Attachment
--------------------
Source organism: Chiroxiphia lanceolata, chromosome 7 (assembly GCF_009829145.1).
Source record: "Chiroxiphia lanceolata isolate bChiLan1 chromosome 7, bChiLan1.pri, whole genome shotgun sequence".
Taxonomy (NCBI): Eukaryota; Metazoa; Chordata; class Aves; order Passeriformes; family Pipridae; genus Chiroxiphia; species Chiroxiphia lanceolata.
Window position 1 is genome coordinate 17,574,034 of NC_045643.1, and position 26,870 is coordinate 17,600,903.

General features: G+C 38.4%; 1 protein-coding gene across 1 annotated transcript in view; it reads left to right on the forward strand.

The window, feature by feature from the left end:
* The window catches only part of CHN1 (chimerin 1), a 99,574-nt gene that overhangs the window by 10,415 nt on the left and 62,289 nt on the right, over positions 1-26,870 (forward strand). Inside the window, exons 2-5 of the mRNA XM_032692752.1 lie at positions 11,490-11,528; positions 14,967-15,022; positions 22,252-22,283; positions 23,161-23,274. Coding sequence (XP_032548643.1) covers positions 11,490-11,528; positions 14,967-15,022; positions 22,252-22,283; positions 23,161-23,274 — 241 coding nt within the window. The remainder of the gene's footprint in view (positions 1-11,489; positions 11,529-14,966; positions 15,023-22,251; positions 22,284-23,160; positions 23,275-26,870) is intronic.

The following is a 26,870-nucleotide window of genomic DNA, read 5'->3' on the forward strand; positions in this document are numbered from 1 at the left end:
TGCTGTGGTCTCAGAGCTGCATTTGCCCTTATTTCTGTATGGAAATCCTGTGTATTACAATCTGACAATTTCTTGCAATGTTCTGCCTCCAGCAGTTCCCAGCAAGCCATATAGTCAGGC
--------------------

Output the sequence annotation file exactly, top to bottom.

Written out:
Source organism: Chiroxiphia lanceolata, chromosome 7 (assembly GCF_009829145.1).
Source record: "Chiroxiphia lanceolata isolate bChiLan1 chromosome 7, bChiLan1.pri, whole genome shotgun sequence".
Taxonomy (NCBI): Eukaryota; Metazoa; Chordata; class Aves; order Passeriformes; family Pipridae; genus Chiroxiphia; species Chiroxiphia lanceolata.
Window position 1 is genome coordinate 17,574,034 of NC_045643.1, and position 26,870 is coordinate 17,600,903.

General features: G+C 38.4%; 1 protein-coding gene across 1 annotated transcript in view; it reads left to right on the forward strand.

The window, feature by feature from the left end:
* The window catches only part of CHN1 (chimerin 1), a 99,574-nt gene that overhangs the window by 10,415 nt on the left and 62,289 nt on the right, over positions 1-26,870 (forward strand). Inside the window, exons 2-5 of the mRNA XM_032692752.1 lie at positions 11,490-11,528; positions 14,967-15,022; positions 22,252-22,283; positions 23,161-23,274. Coding sequence (XP_032548643.1) covers positions 11,490-11,528; positions 14,967-15,022; positions 22,252-22,283; positions 23,161-23,274 — 241 coding nt within the window. The remainder of the gene's footprint in view (positions 1-11,489; positions 11,529-14,966; positions 15,023-22,251; positions 22,284-23,160; positions 23,275-26,870) is intronic.

The following is a 26,870-nucleotide window of genomic DNA, read 5'->3' on the forward strand; positions in this document are numbered from 1 at the left end:
TGCTGTGGTCTCAGAGCTGCATTTGCCCTTATTTCTGTATGGAAATCCTGTGTATTACAATCTGACAATTTCTTGCAATGTTCTGCCTCCAGCAGTTCCCAGCAAGCCATATAGTCAGGC